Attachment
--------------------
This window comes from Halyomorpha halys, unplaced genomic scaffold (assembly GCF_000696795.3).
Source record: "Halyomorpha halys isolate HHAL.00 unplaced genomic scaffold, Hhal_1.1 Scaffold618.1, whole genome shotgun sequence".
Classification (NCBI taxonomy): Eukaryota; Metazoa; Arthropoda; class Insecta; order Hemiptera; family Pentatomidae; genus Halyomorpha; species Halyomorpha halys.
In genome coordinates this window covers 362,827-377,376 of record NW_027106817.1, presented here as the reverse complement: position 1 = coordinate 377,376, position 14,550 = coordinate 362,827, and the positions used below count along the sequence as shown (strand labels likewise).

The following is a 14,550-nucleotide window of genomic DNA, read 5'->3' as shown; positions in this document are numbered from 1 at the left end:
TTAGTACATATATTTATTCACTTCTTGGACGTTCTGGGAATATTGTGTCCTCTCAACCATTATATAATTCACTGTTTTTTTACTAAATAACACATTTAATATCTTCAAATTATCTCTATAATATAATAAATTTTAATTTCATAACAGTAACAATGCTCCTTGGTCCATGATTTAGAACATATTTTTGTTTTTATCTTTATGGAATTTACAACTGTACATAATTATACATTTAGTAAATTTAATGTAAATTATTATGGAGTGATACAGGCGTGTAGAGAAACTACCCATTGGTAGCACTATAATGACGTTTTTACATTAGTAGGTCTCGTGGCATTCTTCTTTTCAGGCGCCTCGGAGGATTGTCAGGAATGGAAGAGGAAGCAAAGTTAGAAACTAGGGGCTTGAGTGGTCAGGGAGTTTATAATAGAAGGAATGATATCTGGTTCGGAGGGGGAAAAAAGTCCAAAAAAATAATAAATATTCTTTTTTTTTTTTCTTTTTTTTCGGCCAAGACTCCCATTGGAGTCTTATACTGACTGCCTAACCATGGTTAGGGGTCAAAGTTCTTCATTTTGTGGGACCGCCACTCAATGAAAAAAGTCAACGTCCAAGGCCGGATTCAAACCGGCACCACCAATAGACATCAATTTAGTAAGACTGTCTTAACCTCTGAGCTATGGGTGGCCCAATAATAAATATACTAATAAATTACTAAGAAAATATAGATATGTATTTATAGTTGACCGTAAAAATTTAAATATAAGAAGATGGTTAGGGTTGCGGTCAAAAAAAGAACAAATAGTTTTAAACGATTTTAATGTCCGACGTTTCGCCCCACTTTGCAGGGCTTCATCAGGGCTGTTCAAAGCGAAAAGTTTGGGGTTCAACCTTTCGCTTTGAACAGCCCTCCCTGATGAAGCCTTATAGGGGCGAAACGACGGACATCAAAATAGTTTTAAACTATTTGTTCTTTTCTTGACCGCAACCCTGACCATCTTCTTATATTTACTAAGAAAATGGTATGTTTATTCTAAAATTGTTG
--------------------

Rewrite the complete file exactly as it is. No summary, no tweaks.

This window comes from Halyomorpha halys, unplaced genomic scaffold (assembly GCF_000696795.3).
Source record: "Halyomorpha halys isolate HHAL.00 unplaced genomic scaffold, Hhal_1.1 Scaffold618.1, whole genome shotgun sequence".
Classification (NCBI taxonomy): Eukaryota; Metazoa; Arthropoda; class Insecta; order Hemiptera; family Pentatomidae; genus Halyomorpha; species Halyomorpha halys.
In genome coordinates this window covers 362,827-377,376 of record NW_027106817.1, presented here as the reverse complement: position 1 = coordinate 377,376, position 14,550 = coordinate 362,827, and the positions used below count along the sequence as shown (strand labels likewise).

The following is a 14,550-nucleotide window of genomic DNA, read 5'->3' as shown; positions in this document are numbered from 1 at the left end:
TTAGTACATATATTTATTCACTTCTTGGACGTTCTGGGAATATTGTGTCCTCTCAACCATTATATAATTCACTGTTTTTTTACTAAATAACACATTTAATATCTTCAAATTATCTCTATAATATAATAAATTTTAATTTCATAACAGTAACAATGCTCCTTGGTCCATGATTTAGAACATATTTTTGTTTTTATCTTTATGGAATTTACAACTGTACATAATTATACATTTAGTAAATTTAATGTAAATTATTATGGAGTGATACAGGCGTGTAGAGAAACTACCCATTGGTAGCACTATAATGACGTTTTTACATTAGTAGGTCTCGTGGCATTCTTCTTTTCAGGCGCCTCGGAGGATTGTCAGGAATGGAAGAGGAAGCAAAGTTAGAAACTAGGGGCTTGAGTGGTCAGGGAGTTTATAATAGAAGGAATGATATCTGGTTCGGAGGGGGAAAAAAGTCCAAAAAAATAATAAATATTCTTTTTTTTTTTTCTTTTTTTTCGGCCAAGACTCCCATTGGAGTCTTATACTGACTGCCTAACCATGGTTAGGGGTCAAAGTTCTTCATTTTGTGGGACCGCCACTCAATGAAAAAAGTCAACGTCCAAGGCCGGATTCAAACCGGCACCACCAATAGACATCAATTTAGTAAGACTGTCTTAACCTCTGAGCTATGGGTGGCCCAATAATAAATATACTAATAAATTACTAAGAAAATATAGATATGTATTTATAGTTGACCGTAAAAATTTAAATATAAGAAGATGGTTAGGGTTGCGGTCAAAAAAAGAACAAATAGTTTTAAACGATTTTAATGTCCGACGTTTCGCCCCACTTTGCAGGGCTTCATCAGGGCTGTTCAAAGCGAAAAGTTTGGGGTTCAACCTTTCGCTTTGAACAGCCCTCCCTGATGAAGCCTTATAGGGGCGAAACGACGGACATCAAAATAGTTTTAAACTATTTGTTCTTTTCTTGACCGCAACCCTGACCATCTTCTTATATTTACTAAGAAAATGGTATGTTTATTCTAAAATTGTTG